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Two Districts Want To Take Over For AG In State's Lawsuit To Recover Money From ECOT

Karen Kasler
ECOT founder Bill Lager watches speakers at a rally for the online charter school in May 2017. The school closed in January as the state said it owed back $80 million in state funds paid for students who weren't enrolled.

Two public school districts say Ohio Attorney General Mike DeWine shouldn’t handle the state’s lawsuit seeking to recover millions of dollars from the Electronic Classroom of Tomorrow. They’re asking a Franklin County court if they can take over the lawsuit against the now-closed online charter school.

The Dayton Public Schools and the Logan Hocking Local Schools say they lost more than $21 million to ECOT in the last six years.  Attorney Ellen Kramer says DeWine has been inadequate in past cases involving public schools and that he’s compromised because of campaign donations from ECOT founder Bill Lager.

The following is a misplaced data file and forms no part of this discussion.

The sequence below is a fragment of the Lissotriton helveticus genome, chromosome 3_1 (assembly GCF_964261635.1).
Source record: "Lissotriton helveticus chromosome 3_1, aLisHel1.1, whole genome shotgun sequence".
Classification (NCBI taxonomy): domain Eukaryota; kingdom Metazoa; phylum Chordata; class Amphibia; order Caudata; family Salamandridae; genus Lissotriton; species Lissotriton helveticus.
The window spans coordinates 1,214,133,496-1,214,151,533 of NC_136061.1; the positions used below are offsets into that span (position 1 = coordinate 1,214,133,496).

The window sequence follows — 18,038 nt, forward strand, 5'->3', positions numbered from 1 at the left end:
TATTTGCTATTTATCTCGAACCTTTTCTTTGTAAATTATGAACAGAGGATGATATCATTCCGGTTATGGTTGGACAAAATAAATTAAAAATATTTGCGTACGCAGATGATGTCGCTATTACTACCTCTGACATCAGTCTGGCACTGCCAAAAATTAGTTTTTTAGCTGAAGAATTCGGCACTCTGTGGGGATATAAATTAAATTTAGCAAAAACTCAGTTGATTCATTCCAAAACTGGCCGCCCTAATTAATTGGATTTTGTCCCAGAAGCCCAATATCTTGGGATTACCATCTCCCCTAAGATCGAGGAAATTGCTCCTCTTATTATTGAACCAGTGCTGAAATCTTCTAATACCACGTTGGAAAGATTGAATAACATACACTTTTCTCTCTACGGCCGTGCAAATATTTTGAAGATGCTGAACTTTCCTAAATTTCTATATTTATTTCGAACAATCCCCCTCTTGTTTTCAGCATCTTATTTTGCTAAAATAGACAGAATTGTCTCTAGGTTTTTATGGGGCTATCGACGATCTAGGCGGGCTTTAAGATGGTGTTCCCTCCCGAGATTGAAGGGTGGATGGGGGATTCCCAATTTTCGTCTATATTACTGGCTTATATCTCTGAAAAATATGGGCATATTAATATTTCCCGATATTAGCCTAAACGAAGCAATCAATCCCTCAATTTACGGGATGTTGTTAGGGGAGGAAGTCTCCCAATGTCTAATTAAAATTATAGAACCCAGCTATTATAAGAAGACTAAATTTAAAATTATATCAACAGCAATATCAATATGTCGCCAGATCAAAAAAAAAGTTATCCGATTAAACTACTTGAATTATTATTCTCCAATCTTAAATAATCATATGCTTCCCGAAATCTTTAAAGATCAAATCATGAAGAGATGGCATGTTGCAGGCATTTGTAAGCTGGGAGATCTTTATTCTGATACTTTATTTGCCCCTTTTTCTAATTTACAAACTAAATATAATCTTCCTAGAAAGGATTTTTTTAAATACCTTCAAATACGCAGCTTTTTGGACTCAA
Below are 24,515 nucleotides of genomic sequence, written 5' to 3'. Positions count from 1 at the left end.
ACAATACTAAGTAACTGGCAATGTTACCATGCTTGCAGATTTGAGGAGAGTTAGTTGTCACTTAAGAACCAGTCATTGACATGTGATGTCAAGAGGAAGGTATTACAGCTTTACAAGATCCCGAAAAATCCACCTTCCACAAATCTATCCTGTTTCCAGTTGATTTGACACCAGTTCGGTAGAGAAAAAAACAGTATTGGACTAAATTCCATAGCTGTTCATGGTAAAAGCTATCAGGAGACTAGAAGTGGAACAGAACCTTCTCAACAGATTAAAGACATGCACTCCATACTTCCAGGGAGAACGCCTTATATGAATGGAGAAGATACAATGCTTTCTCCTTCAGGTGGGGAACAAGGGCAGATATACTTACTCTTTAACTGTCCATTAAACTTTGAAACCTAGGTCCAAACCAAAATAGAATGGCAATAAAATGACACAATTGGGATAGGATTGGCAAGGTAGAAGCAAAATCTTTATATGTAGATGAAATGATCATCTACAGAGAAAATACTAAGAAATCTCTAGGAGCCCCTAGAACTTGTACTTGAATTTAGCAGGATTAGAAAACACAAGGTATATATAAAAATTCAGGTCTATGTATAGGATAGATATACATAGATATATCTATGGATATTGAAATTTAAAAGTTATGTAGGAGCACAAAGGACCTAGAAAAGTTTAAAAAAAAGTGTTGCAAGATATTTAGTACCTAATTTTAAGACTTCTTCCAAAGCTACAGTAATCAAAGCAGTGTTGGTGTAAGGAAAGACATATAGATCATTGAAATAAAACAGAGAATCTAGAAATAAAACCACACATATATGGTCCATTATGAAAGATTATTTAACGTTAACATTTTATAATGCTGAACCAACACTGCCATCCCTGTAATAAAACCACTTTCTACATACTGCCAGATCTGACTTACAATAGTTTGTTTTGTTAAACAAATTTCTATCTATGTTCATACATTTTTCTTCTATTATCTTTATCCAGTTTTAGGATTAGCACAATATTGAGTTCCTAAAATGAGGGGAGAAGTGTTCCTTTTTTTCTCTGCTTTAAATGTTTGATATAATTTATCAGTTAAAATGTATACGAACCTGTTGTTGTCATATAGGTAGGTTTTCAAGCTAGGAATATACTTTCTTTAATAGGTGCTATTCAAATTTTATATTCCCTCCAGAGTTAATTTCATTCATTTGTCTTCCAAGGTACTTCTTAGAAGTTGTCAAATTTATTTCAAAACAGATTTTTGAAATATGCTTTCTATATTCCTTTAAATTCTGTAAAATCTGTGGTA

“The school districts have some serious questions about how committed the Attorney General is to helping them recover this money, and they prefer to control their own destiny in this case.”

The schools’ filing also claims DeWine’s possible successor as AG, Republican Dave Yost, won’t be better. The AG’s office says it has been as aggressive as legally possible, and that using an outside firm for this case would likely cost taxpayers more money.

Contact Karen at 614-578-6375 or at
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